The jailed Kremlin critic Alexei Navalny released a 15-point plan outlining his vision for a post-war Russia last month which, while largely reaffirming his previously held positions, did at least indicate one potentially significant policy shift.
Asking rhetorically where Ukraine’s borders should be, Navalny’s answer is simple: Ukraine’s borders are those “internationally recognized and defined in 1991.”
“Russia also recognized these borders back then, and it must recognize them today as well,” he continued. “There is nothing to discuss here.”
It may seem insignificant, but his answer represents a major deviation from the usual Team Navalny line. As recently as January, Navalny’s deputy at the Anti-Corruption Foundation, Maria Pevchikh, refused to discuss the future status of Crimea in a controversial interview with The Guardian.
The “Crimea question” has been an uncomfortable one for Navalny ever since Russian troops, stripped of their insignia and dubbed “polite people” by the Russian media, seized strategic locations across the peninsula in 2014, thus annexing Crimea from Ukraine.
Shortly afterward, while under house arrest on the eve of the referendum to determine Crimea’s future status, Navalny published a blog post entitled “Expanded position on Ukraine and Crimea” in which he voiced his support for that year’s Maidan protests in Kyiv, which he described as a popular uprising against corrupt and thieving officials. But he also decried Soviet leader Nikita Khrushchev’s 1954 decision to gift Crimea to Ukraine, calling it “voluntaristic, unfair and illegal” — though he stressed he did not support the recent Russian takeover.
Just two days after the annexation, in a New York Times article entitled “How to Punish Putin,” Navalny again emphasized the historic links between Crimea and Russia, while continuing to condemn Russia’s actions. While he made repeated calls for sanctions on Putin’s regime, he made no mention of the peninsula’s future.
Still under house arrest later that year, Navalny gave a lengthy interview to the liberal radio station Ekho Moskvy. Asked whether Crimea was Russian, Navalny replied that it belonged to the people of Crimea. Unsatisfied, the interviewer continued to press for an answer until Navalny conceded that Crimea de facto belonged to Russia, adding that the Ukrainians had to stop lying to themselves and accept that Crimea would “never in the foreseeable future” be returned to Ukraine.
Asked directly whether he would favor ceding Crimea to Ukraine were he Russia’s president one day, Navalny ruled out the peninsula’s unconditional return, famously quipping: “Is Crimea some sort of sausage sandwich to be passed back and forth? I don’t think so.”
With no obvious solution in mind, Navalny opted to call for a new referendum on Crimea’s status, though this time a free and fair one overseen by international observers. While he wouldn’t be drawn on whether he thought the referendum should be binding or advisory, he did say that it should be followed by a negotiated conciliation process that could take “decades” and that Ukraine should commit to not joining NATO and to allow Russia to retain its naval bases on the peninsula.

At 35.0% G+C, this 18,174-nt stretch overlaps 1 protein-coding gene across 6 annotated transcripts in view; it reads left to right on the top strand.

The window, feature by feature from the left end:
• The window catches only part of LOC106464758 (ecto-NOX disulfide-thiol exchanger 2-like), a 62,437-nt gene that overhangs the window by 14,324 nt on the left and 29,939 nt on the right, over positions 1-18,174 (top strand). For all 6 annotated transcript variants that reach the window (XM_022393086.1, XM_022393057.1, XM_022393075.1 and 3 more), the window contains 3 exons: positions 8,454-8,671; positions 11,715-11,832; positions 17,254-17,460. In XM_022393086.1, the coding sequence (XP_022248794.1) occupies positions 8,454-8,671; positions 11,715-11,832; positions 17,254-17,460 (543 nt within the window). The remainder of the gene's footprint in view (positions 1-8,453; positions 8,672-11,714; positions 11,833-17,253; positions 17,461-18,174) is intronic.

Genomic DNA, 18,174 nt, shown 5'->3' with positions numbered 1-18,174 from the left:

This position was reaffirmed by Navalny in a 2016 interview with Radio Free Europe. When asked to whom Crimea should belong in a 2018 interview with the BBC, Navalny’s chief of staff Leonid Volkov answered “the Crimeans” before suggesting that the peninsula’s status was a problem best left to the “next generation” of politicians.
While repeatedly condemning the illegal Russian annexation of Crimea as an act of aggression and a violation of international law, Navalny also avoided committing to its unconditional return to Ukraine, preferring instead to kick the can down the road with another referendum and the prospect of a negotiated settlement.
At the heart of this contradictory stance was Navalny’s determination to hold his broad coalition of supporters together. By maintaining a degree of ambiguity over the possible return of the peninsula, Navalny was catering to more liberal voters in Russia as well as his supporters in the West, while being careful not to alienate the many in Russia who support the annexation of Crimea.
More than just a re-packaging of Navalny’s anti-war messaging then, in this context the “15 theses” represent a notable evolution of his position on Ukrainian territorial integrity and a significant departure from his standard ambiguity on the Crimea issue. But what motivated this change?
Arguably, Navalny has come to see Russia’s full-scale invasion of Ukraine as a true point of no return — and has understood that since the massacres of Bucha and Mariupol, the promise of vague future solutions no longer suffices and won’t satisfy either wing of his coalition anyway.
The backlash against Pevchikh’s recent interview was perhaps the final straw in making Navalny see he could no longer sit on two chairs. The promise to respect Ukraine’s 1991 borders, and his acknowledgment that there is “nothing to discuss,” is as close as Navalny is likely to come to pledging Crimea’s return to Ukraine.
Navalny’s evolution on the Crimea question is a welcome development given his status as the unofficial leader of Russia’s non-systemic opposition, his large support base inside the country, and his considerable legitimacy on the international stage.
But with Navalny himself languishing in prison and his team scattered across Europe in exile, it looks increasingly likely that the future of Crimea will be determined not at the conference table, but on the battlefield.
The views expressed in opinion pieces do not necessarily reflect the position of The Moscow Times.